You are viewing this article in the archives. For the latest breaking news and updates in Ann Arbor and the surrounding area, see
Posted on Thu, Jul 19, 2012 : 5:04 p.m.

Scientists go through three-day business 'boot camp' at University of Michigan

By Ben Freed


From left to right, Steve Blank, Rick Bolander, and Rich Sheridan address a crowd of entrepreneurs during a panel discussion

Ben Freed |

The first three-day Innovation Corps “boot camp” wrapped up on the University of Michigan campus today, followed by a panel discussion featuring the intellectual god-father of the program, Steve Blank. U-M received a $1.5 million dollar grant from the National Science Foundation to implement the program.

Innovation Corps, or I-Corps, is a program that launched at Stanford University with the aim of using NSF funding to encourage scientists to bring their innovations to the commercial market. The program targets researchers at academic institutions who already receive NSF funding, but have yet to take their inventions outside the laboratory.

The program creates three-person teams that include a primary investigator, an entrepreneurial lead, and business mentor.

“It’s a great team because we all might be sitting around the table and saying the same thing, but in three different ways,” Babette Ten Haken, a business mentor for one team, said.

The idea came from teaching practices Blank employed at the University of California-Berkley and Stanford.

“Entrepreneurships are not miniature versions of established corporations, and that’s how we were treating them,” Blank said.

“The I-Corps method is a boot camp for scientists that says, wait a minute, we can turn this search for a business model and for customers into a scientific model with testable hypotheses. That’s why the NSF loved it, because they know science.”

The teams went through an intensive three-day program at the Ross School of Business and will now face a six-week program that Ten Haken said is the equivalent of what most businesses accomplish in two years. At the end of the six weeks, the teams will come back to Ann Arbor and present their progress.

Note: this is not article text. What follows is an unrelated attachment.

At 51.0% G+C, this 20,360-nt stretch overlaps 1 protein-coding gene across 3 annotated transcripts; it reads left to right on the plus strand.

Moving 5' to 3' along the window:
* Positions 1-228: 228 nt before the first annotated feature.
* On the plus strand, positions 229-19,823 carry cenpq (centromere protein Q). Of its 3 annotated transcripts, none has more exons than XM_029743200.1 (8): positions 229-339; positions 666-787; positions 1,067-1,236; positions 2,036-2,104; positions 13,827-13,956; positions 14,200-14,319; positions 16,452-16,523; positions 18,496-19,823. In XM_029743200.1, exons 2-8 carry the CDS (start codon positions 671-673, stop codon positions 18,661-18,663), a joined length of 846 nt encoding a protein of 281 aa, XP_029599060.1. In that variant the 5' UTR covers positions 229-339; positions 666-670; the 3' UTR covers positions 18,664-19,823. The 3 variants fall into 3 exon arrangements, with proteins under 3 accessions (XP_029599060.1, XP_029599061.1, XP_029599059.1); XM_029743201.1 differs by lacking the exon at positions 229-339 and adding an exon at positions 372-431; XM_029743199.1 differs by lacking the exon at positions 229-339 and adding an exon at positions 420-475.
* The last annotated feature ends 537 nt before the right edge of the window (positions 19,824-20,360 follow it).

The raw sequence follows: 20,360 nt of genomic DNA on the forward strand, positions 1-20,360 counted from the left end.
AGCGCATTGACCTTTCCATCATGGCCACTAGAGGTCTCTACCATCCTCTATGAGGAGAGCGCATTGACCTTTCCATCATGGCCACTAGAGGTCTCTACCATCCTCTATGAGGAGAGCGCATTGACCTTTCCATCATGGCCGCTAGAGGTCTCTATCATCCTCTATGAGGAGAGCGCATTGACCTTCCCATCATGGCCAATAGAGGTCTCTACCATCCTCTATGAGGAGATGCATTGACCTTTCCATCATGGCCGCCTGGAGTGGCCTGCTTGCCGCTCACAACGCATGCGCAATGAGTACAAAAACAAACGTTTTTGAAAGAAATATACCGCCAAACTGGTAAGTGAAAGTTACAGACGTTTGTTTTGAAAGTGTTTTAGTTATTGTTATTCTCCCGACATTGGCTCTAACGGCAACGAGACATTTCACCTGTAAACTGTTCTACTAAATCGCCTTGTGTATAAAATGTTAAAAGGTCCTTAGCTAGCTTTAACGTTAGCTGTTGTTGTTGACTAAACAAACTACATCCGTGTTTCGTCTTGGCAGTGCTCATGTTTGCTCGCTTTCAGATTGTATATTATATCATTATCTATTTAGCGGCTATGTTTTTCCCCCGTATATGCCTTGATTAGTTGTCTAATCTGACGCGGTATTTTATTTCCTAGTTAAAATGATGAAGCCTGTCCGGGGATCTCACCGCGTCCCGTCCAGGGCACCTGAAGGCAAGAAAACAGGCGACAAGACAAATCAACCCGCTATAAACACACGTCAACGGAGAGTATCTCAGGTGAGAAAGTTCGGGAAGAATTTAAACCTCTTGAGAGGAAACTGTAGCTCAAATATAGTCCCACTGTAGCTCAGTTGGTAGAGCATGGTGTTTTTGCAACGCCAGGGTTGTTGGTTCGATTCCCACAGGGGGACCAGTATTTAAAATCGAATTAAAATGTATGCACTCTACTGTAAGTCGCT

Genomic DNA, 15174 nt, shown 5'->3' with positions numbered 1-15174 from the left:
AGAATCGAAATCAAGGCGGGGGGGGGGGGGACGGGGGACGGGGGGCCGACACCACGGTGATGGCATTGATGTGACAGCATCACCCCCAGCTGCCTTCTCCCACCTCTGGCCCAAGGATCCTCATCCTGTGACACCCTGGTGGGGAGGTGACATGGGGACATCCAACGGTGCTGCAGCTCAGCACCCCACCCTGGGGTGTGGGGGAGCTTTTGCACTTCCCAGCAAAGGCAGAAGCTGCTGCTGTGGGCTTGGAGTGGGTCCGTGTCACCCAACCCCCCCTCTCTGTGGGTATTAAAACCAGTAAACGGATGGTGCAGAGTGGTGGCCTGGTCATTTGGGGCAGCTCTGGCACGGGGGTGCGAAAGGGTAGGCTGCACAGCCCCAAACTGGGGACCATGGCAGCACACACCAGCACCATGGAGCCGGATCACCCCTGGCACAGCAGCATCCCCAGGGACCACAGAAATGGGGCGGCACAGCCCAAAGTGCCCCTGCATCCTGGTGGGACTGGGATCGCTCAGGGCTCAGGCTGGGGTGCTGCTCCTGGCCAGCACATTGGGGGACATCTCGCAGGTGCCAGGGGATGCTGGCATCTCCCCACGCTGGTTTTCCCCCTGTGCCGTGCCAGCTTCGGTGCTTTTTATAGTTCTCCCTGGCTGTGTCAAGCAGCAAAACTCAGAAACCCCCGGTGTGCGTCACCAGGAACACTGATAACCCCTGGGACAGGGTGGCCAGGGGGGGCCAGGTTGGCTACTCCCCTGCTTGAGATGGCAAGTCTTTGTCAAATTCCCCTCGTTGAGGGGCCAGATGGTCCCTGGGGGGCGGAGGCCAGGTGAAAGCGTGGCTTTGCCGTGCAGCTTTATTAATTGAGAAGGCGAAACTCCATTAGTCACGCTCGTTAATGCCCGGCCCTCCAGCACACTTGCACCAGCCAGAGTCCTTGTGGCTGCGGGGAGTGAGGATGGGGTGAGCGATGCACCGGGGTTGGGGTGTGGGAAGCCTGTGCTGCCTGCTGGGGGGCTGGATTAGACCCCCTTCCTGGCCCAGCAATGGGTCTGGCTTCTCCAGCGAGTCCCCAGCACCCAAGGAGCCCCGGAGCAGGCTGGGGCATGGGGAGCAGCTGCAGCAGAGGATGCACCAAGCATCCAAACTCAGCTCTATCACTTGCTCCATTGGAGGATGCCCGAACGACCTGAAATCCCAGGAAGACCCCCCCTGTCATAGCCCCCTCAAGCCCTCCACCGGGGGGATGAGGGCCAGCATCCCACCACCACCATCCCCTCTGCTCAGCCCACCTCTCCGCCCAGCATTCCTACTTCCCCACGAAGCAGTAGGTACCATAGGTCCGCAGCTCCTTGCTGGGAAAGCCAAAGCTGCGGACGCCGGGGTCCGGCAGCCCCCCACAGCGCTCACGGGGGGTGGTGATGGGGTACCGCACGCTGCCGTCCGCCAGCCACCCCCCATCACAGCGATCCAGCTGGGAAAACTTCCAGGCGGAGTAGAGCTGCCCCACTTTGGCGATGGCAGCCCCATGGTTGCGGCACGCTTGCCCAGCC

“At the end of six weeks we are expected to have spoken to at least 100 potential customers and have a business model canvas, which is basically a one-page business plan,” she said.

Some of the teams were local, while others came from campuses across the country to participate in the program that will include weekly webinars and close collaboration. Ten Haken’s team involved members from MIT and Harvard. Harvey Elliott, a Michigan Ph.D. candidate, also participated in the program. He is working on developing a sensor that can detect electric fields and predict when a shock is likely to be given.

“This technology was developed for spacecraft, for going to Mars,” he said.

“But it hasn’t been taken off the shelf for the last 10 years. We think it could be used as a lightning sensor, or for electronics manufacturers.”

Elliott has no business experience, and he said the I-Corps experience has been eye opening.

“I haven’t slept a lot the past three days,” he admitted.

“This has really been a kick-start for the commercial aspect of this technology. It’s been very intense. In the past year we had seen about six potential customers. In two days we quadrupled that.”

The I-Corps program is part of a broader effort by the university to encourage students and faculty to pursue business opportunities. Michigan has invested in an Office of Technology Transfer which helps researchers spin off inventions as well as a three entrepreneurship centers, a startup incubator, and most recently a one-year masters program in entrepreneurship.

“The Innovation Corps fits perfectly with our work in helping the nation move forward," U-M President Mary Sue Coleman said in a statement.

"At Michigan, we are constantly looking to expand the connections that aspiring entrepreneurs need to succeed. That is why we continually invent, innovate and educate.”

The 27 teams that participated in the I-Corps program are all supported by NSF funding and will receive additional funding from the foundation to support their efforts towards commercializing their products.